Oh, well… 

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…at least Tumblr’s better than Pumpers.

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Absence of Meat Makes the Heart Grow Stronger

Absence of Meat Makes the Heart Grow Stronger:

Studies show that heavy consumption of meat, eggs and dairy products significantly increases the risk of cardiovascular problems. On the flip side, consuming plant-based foods such as beans, nuts, whole grains, fruits and vegetables is associated with a sharply reduced risk. 

A study published in the American Journal of Clinical Nutrition found that compared with meat-eaters, vegetarians have a 32 percent lower risk of heart disease.
When it comes to heart disease, food isn’t just a preventative medicine. It can even be a cure. 

Back in 1998, Dr. Dean Ornish, whose signature diet is consistently ranked the top for heart health today, shocked the medical community when he found that patients put on a plant-based diet reversed their heart disease. That is, they essentially cured themselves by changing what they ate and adjusting their lifestyle. 

His and other studies show this treatment comes with only positive side effects, too: significant, lasting weight loss, lower cholesterol levels and blood pressure, lower risk of diabetes and, for men, even freedom from the little blue pill.

Previously, I was only purchasing fat-free salad dressing, until…

Previously, I was only purchasing fat-free salad dressing, until I learned that certain vitamins are fat-soluble, and that plant fats are healthier than animal fats.  

Now I take a bottle of regular salad dressing, and dilute it with vinegar to cut the calories. With fat-free dressings, you’re basically paying for water, sugar and/or corn syrup. 

Why Am I Vegetarian?

matthewsatori:

I’ve been eating a plant-based diet for almost two months now, while supplementing my diet with egg whites and low-fat dairy products for protein, calcium, and B12, and I’ve lost my desire for meat in the process.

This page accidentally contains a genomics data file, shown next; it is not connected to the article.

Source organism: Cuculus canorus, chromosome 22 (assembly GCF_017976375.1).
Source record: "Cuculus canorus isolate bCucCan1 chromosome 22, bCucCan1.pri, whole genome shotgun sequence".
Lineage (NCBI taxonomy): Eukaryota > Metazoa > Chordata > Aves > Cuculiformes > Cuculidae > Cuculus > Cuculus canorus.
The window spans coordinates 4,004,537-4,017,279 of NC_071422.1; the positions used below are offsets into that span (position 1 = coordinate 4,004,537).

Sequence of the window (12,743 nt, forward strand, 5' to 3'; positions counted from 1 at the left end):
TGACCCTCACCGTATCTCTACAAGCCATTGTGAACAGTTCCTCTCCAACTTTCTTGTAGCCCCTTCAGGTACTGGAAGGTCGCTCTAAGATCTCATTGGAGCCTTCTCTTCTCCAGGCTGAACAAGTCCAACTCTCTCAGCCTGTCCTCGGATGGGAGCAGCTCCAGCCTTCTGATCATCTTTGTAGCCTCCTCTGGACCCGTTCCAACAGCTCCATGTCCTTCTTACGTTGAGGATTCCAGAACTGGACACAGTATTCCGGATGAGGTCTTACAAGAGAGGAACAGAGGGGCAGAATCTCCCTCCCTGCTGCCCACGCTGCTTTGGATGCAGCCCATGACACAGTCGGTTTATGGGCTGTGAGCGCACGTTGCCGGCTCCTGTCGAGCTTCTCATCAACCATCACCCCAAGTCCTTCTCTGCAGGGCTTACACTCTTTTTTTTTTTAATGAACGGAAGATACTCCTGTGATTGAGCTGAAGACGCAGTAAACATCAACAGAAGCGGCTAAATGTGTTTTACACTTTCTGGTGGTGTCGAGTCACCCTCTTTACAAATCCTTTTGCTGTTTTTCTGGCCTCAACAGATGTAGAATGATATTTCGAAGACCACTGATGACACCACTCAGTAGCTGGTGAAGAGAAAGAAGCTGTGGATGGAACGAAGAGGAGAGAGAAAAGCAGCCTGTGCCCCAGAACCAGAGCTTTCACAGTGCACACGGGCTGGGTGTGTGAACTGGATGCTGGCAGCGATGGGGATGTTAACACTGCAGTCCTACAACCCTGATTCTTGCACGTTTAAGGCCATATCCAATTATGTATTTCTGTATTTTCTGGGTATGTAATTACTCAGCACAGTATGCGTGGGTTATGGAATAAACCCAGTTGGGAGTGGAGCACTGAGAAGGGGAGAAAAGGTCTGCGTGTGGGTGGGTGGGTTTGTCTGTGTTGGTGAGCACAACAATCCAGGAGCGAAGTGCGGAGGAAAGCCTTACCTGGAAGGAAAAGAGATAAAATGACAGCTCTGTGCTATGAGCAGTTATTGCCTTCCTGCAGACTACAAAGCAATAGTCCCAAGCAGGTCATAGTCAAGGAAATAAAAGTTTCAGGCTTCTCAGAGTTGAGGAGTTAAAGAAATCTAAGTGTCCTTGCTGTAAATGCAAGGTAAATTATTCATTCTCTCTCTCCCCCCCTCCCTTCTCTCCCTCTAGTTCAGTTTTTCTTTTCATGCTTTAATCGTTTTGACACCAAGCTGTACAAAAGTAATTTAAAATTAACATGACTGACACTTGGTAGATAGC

While it would be nice to lose a few pounds, I am mostly doing this for my long-term health, rather than short-term weight loss. While keto-based diets might help with short-term weight loss, they’re hazardous to long-term health.

Heart disease is the leading cause of death in America, which is caused by saturated fat and cholesterol, according to most experts. Prostate and colon cancer, also leading causes of death, are also linked to meat consumption.

Another reason for my vegetarianism is Buddhism. While the Buddha didn’t require vegetarianism, he nonetheless taught that it’s misconduct to kill animals for meat or to profit from the killing of animals for meat.

I am not going to judge others for making their own choices, though I do recommend people educate themselves on the suffering and disease of factory-farmed animals, and how that might affect the quality of meat:
http://www.atlasobscura.com/articles/why-scared-animals-taste-worse

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While it would be nice to lose a few pounds, I am mostly doing this for my long-term health, rather than short-term weight loss. While keto-based diets might help with short-term weight loss, they’re hazardous to long-term health.

Heart disease is the leading cause of death in America, which is caused by saturated fat and cholesterol, according to most experts. Prostate and colon cancer, also leading causes of death, are also linked to meat consumption.

Why Am I Vegetarian?

I’ve been eating a plant-based diet for almost two months now, while supplementing my diet with egg whites and low-fat dairy products for protein, calcium, and B12, and I’ve lost my desire for meat in the process.